And finally, the conflict between East and West Germany continues to live on 30 years after the fall of the Berlin wall and the reunification of the country. Trust in the political system is significantly higher in the West than in the East: this part of Germany is still structurally far behind the West in terms of economic power and wages, financial assets and the allocation of top positions in business and the judiciary. Dissatisfaction with this state of affairs is the reason why populist parties achieve significantly better results in the East.

Several political construction sites await the new government. Large parts of Germany are still waiting for broadband and fibre optics. Bureaucracy that has grown over decades threatens to stifle innovation. The transition to a climate-friendly economy requires a further massive expansion of renewable energies.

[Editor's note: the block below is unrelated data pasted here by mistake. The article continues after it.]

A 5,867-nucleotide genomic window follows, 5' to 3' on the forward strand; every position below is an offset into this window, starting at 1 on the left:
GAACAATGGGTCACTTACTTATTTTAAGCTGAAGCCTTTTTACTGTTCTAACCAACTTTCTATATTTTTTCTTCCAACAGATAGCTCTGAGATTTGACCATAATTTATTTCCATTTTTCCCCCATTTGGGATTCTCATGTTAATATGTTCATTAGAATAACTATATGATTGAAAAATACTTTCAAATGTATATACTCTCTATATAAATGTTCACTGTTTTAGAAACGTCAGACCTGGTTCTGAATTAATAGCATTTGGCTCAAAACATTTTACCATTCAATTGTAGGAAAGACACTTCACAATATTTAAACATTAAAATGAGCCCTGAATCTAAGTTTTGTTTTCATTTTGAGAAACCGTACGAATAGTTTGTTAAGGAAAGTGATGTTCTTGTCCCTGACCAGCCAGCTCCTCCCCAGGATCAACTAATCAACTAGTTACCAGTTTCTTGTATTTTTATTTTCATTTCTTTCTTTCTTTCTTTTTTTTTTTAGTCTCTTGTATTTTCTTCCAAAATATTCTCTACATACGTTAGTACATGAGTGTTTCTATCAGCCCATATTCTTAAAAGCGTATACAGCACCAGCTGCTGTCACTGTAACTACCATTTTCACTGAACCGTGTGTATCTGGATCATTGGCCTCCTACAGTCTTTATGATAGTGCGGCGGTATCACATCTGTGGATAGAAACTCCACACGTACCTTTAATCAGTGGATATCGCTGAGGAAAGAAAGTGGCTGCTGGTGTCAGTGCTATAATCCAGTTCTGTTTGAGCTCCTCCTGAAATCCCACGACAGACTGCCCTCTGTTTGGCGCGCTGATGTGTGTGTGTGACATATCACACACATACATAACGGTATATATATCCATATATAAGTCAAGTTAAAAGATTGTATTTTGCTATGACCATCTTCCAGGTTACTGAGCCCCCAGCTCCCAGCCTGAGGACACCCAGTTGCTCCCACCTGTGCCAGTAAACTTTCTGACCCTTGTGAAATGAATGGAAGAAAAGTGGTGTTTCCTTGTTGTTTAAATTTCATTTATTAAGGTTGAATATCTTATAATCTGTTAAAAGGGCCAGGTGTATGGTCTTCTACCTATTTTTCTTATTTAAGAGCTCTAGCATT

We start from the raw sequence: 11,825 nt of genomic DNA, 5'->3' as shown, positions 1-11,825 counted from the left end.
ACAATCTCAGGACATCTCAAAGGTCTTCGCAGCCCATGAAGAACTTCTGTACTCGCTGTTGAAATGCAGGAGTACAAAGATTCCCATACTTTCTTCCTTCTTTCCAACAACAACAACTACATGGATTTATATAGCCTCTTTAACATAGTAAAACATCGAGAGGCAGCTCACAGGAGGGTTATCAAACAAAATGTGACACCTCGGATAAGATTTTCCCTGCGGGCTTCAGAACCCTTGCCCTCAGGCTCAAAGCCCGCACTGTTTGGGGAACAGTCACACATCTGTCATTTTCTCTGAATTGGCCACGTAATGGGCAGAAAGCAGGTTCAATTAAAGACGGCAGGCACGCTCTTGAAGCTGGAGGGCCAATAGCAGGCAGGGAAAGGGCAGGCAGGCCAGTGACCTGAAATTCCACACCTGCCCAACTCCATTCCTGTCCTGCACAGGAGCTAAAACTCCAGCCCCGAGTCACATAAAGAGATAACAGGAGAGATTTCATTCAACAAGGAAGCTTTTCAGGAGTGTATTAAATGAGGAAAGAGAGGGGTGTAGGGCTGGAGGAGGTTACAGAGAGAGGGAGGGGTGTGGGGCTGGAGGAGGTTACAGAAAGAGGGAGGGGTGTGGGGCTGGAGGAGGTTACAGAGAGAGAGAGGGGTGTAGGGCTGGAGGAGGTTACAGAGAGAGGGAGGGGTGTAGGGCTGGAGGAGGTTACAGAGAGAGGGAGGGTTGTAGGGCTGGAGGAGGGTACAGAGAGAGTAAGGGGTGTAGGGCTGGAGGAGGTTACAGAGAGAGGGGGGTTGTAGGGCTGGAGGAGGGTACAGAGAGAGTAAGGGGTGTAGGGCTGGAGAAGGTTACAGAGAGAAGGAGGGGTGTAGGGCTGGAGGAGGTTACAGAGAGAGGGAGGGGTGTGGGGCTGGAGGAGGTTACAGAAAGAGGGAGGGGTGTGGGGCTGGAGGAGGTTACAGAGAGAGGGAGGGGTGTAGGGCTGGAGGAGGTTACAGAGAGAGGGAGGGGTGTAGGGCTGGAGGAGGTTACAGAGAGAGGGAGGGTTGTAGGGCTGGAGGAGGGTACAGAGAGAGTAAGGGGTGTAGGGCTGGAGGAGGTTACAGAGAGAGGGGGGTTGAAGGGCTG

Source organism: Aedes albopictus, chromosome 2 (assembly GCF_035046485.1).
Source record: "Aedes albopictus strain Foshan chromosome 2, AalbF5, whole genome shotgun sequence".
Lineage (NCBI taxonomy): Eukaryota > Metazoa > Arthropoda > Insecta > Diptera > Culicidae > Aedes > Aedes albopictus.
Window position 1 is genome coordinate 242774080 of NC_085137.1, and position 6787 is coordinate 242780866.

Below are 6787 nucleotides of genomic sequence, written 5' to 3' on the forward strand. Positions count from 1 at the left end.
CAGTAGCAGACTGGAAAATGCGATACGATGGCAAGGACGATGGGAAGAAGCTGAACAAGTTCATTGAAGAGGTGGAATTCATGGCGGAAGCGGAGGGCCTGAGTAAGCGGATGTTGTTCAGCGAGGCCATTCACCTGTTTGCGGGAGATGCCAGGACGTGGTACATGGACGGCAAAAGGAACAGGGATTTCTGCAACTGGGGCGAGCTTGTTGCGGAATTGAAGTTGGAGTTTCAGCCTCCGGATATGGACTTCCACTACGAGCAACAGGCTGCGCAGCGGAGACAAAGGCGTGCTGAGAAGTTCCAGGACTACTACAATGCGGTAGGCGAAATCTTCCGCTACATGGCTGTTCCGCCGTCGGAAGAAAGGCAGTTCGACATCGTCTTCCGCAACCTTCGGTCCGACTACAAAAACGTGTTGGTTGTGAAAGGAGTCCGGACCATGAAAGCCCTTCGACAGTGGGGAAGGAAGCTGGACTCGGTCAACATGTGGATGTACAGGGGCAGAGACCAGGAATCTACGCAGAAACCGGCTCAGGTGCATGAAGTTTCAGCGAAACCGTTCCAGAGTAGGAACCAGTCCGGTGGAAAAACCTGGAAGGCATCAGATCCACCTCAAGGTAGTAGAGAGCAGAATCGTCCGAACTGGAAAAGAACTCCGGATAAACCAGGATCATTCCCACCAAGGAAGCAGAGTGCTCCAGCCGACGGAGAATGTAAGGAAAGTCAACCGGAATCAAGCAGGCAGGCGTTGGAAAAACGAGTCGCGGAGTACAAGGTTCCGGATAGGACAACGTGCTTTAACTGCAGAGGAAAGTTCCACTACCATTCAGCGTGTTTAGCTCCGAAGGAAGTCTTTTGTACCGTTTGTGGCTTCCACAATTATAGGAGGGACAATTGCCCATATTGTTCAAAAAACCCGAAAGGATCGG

Calls for change and reform come primarily from the business community. The Greens and Liberals will bring these demands to bear in the new government – some with an emphasis on ecological change, others with an emphasis on innovation and technology. The role of Chancellor – whether Christian Democrat or Social Democrat – will be to address the concerns of the sceptical, especially older, segments of the population and to ensure balance on the path to the new digitalised and decarbonised world.

EUROPE: The role of "Mr. Europe" will be played by Emmanuel Macron for now, due to his experience and networking in the EU and beyond – every new German Chancellor must first prove him or herself in their own country. As far as policy is concerned, the broad pro-European consensus in Germany is absolutely stable. Scholz as well as Laschet will gradually agree to closer Franco-German cooperation, including a stronger mutualisation of debt in Europe. They both, unlike Merkel, also have their own emotional attachments to France. The FDP will attempt to put the brakes on here, but this will not change the basic policy direction determined by the Chancellor.